Player evaluation in hockey can be a complicated process, and perhaps never more than when it comes to evaluating goaltenders, an aspect of the game that has tended to confound both the eye test and data analysts. Scott Cullen takes a look at goaltenders using expected goals against.
For years, goals against average was a popular method to evaluate goaltenders, as if the number of shots allowed was something under the goaltenders control. So, to move beyond that, save percentage seemed to be a better indicator of goaltending proficiency. That’s an improvement, but there is still plenty of room for more details to be part of the evaluation process.
The focus now seems to be on finding a way to include shot quality as part of the evaluation. As Mike Smith could show you, or Tuukka Rask could show you, teams don’t necessarily allow the same quantity or quality of shots against.
One way to try to incorporate shot quality into goaltender measurement would be to include expected goals against and compare it to the actual goals against. Expected goal models are not perfect, and are still being refined, but they do attempt to address differences related to shot quality from one goaltender to another.
Using data from Corsica Hockey, over the past four seasons, here are the goaltenders that have played at least 50 games, sorted by total expected goals against (based on shot types and location) minus total actual goals against per 60 minutes.
xGA-60-GA/60 LEADERS, 2013-2017, MINIMUM 50 GP
|7||Henrik Lundqvist||N.Y. Rangers||232||.918||0.36|
|8||Jaroslav Halak||N.Y. Islanders||175||.917||0.32|
|11||Jonathan Quick||Los Angeles||206||.917||0.30|
|14||Martin Jones||San Jose||164||.916||0.26|
|15||Cory Schneider||New Jersey||231||.920||0.25|
|17||Thomas Greiss||N.Y. Islanders||137||.917||0.24|
|20||Ondrej Pavelec||N.Y. Rangers||148||.907||0.20|
|35||Peter Budaj||Tampa Bay||85||.913||0.08|
|36||Jake Allen||St. Louis||145||.916||0.08|
|54||Keith Kinkaid||New Jersey||68||.911||-0.05|
|60||Carter Hutton||St. Louis||105||.911||-0.10|
|63||Andrei Vasilevskiy||Tampa Bay||90||.915||-0.19|
|65||Darcy Kuemper||Los Angeles||96||.909||-0.25|
Seeing Carey Price at the top of the list should come as no surprise, he also has the best save percentage among goaltenders to play at least 50 games over the past four years.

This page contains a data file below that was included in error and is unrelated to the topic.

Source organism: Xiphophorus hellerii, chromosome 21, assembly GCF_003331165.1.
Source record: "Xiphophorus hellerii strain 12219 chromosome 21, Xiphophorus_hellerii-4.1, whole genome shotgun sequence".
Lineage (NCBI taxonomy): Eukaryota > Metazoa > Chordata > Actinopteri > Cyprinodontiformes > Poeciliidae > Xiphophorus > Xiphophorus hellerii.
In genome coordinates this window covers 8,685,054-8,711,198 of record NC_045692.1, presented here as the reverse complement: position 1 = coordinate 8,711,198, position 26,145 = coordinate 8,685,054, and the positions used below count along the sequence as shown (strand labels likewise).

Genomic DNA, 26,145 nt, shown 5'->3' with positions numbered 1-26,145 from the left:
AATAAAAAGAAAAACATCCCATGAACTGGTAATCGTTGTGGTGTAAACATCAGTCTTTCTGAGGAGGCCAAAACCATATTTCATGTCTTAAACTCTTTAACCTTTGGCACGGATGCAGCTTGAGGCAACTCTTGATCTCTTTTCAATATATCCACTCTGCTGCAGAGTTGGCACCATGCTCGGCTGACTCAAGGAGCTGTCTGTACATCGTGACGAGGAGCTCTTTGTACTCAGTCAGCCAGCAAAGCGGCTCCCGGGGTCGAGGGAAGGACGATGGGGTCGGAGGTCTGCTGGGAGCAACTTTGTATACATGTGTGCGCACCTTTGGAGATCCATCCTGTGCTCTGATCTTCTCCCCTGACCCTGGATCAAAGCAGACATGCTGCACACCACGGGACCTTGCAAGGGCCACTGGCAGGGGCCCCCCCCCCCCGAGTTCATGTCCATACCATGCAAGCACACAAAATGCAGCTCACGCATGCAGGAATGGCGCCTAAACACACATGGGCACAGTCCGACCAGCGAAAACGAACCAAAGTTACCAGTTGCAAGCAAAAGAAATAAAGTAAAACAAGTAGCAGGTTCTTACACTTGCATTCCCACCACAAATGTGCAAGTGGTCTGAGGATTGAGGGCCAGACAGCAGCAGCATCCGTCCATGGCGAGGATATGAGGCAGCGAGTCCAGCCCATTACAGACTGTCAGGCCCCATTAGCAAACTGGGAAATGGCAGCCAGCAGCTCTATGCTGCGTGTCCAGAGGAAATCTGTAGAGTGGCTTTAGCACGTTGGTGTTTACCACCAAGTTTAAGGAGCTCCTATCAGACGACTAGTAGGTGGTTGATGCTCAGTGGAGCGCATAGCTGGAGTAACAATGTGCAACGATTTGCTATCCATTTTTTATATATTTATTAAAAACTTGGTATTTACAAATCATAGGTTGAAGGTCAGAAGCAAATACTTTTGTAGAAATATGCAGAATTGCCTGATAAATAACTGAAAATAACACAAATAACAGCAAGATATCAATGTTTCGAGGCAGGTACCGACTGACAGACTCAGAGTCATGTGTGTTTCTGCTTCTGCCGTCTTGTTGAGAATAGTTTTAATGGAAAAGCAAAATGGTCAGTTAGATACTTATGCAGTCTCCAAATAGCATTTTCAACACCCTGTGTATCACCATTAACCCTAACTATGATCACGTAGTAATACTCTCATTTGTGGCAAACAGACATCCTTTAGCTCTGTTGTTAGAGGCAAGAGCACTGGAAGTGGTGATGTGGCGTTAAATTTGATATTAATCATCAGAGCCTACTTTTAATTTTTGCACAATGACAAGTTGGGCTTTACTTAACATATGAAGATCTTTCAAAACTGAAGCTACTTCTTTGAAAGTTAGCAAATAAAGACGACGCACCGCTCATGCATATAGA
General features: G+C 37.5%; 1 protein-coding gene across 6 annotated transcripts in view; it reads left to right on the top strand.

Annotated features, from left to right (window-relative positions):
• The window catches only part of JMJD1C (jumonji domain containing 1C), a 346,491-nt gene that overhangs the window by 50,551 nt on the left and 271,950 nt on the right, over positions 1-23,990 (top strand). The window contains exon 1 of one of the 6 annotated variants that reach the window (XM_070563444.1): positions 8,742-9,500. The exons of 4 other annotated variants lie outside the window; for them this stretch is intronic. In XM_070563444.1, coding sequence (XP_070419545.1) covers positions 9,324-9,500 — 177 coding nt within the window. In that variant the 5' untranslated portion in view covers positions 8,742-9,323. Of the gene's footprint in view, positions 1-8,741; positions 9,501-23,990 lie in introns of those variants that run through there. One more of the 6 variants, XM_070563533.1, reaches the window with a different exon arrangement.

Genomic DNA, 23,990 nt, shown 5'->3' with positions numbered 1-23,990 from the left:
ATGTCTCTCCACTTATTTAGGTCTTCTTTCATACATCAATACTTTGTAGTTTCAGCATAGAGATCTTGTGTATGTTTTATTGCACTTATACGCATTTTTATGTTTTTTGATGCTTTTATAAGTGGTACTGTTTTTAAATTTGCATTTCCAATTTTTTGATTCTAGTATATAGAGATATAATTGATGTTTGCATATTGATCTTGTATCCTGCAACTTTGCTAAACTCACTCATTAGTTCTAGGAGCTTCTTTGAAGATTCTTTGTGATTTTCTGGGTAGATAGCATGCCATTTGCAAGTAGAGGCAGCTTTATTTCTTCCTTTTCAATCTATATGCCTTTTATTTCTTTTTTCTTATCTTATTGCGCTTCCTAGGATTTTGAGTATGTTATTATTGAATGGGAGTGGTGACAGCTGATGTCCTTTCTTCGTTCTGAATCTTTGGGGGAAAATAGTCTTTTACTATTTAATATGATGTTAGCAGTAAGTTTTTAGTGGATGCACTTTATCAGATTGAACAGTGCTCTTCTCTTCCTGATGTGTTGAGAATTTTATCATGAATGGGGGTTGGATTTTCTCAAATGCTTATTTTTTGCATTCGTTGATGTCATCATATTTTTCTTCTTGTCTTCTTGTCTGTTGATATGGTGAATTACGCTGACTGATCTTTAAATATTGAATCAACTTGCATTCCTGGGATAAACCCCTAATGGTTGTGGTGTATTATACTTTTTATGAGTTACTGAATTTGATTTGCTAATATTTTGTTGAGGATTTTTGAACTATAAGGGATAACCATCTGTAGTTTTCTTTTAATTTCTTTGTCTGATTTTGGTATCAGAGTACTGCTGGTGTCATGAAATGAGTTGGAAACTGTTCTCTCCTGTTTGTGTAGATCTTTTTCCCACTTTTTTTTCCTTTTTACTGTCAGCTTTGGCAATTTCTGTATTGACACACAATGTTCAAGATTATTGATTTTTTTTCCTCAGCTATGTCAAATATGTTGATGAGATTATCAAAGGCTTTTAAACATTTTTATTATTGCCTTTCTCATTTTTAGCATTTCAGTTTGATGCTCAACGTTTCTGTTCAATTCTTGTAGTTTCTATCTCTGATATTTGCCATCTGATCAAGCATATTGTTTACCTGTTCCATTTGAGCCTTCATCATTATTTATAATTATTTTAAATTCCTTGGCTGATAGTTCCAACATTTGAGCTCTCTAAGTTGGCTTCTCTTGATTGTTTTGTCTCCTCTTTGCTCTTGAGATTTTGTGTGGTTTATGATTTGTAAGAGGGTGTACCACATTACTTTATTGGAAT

While Price’s position is as expected, some goaltenders are a little more surprising.
Philipp Grubauer has been a top-drawer backup in Washington, and seems to be next in line among second-stringers who are worthy of a starting opportunity.
Andrew Hammond had a miracle run with the Ottawa Senators in 2014-2015, and that weighs heavily on his results, it also seems strange that he’s been banished to the AHL (where he’s admittedly struggled in super small samples over the past couple of years).
Scott Darling looks like a pretty good bet by the Carolina Hurricanes. Darling performed well in limited action as Chicago’s backup.
As poor as Ondrej Pavelec’s reputation was in Winnipeg, based largely on his poor save percentage, the fact that he has saved more than the expected goals against does offer some reason to be optimistic about results in a different situation.
Interestingly, a lot of goaltenders that moved on the goaltending carousel this summer fall in a similar range. That includes Eddie Lack, Anders Nilsson, Chad Johnson, Ben Bishop, mike Smith, Steve Mason, Jonathan Bernier and Ryan Miller, all slotting between .10 and .17 xGA-GA/60. That looks like a lot of interchangeable parts.
Nashville’s Pekka Rinne, coming off a big postseason run for the Predators, doesn’t look so good by this measure. Some relatively new starters, or those on the verge of taking that job, have also had some struggles. That includes Tampa Bay’s Andrei Vasilevskiy, Vancouver’s Jacob Markstrom, and Buffalo’s Robin Lehner.
Even a goaltender like Minnesota’s Devan Dubnyk, who was a Vezina candidate part way through last season and finished fifth in the voting, and finished third in the 2014-2015 Vezina voting, is just barely treading water above the expected goals against over the past four seasons.
This isn't supposed to be a new perfect measure for goaltenders, but it is at least worth investigating cases in which shot quality may contribute to variance in a goaltender’s perceived performance. As more information becomes available, it's possible to come up with a more complete picture of a goaltender's contribution.
Scott Cullen can be reached at email@example.com